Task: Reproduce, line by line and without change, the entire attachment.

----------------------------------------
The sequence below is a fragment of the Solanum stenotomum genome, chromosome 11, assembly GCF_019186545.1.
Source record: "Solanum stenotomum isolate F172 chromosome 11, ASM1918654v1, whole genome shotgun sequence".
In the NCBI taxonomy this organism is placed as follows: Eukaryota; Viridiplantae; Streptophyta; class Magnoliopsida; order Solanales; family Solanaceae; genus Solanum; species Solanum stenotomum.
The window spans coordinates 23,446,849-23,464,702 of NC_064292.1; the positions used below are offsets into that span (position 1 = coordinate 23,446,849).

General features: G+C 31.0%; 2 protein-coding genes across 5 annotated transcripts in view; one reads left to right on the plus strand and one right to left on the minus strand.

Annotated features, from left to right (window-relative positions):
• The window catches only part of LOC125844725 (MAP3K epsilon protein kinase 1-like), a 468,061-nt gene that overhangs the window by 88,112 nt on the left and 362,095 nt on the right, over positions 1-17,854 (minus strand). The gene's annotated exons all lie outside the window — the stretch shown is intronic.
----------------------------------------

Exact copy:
The sequence below is a fragment of the Solanum stenotomum genome, chromosome 11, assembly GCF_019186545.1.
Source record: "Solanum stenotomum isolate F172 chromosome 11, ASM1918654v1, whole genome shotgun sequence".
In the NCBI taxonomy this organism is placed as follows: Eukaryota; Viridiplantae; Streptophyta; class Magnoliopsida; order Solanales; family Solanaceae; genus Solanum; species Solanum stenotomum.
The window spans coordinates 23,446,849-23,464,702 of NC_064292.1; the positions used below are offsets into that span (position 1 = coordinate 23,446,849).

General features: G+C 31.0%; 2 protein-coding genes across 5 annotated transcripts in view; one reads left to right on the plus strand and one right to left on the minus strand.

Annotated features, from left to right (window-relative positions):
• The window catches only part of LOC125844725 (MAP3K epsilon protein kinase 1-like), a 468,061-nt gene that overhangs the window by 88,112 nt on the left and 362,095 nt on the right, over positions 1-17,854 (minus strand). The gene's annotated exons all lie outside the window — the stretch shown is intronic.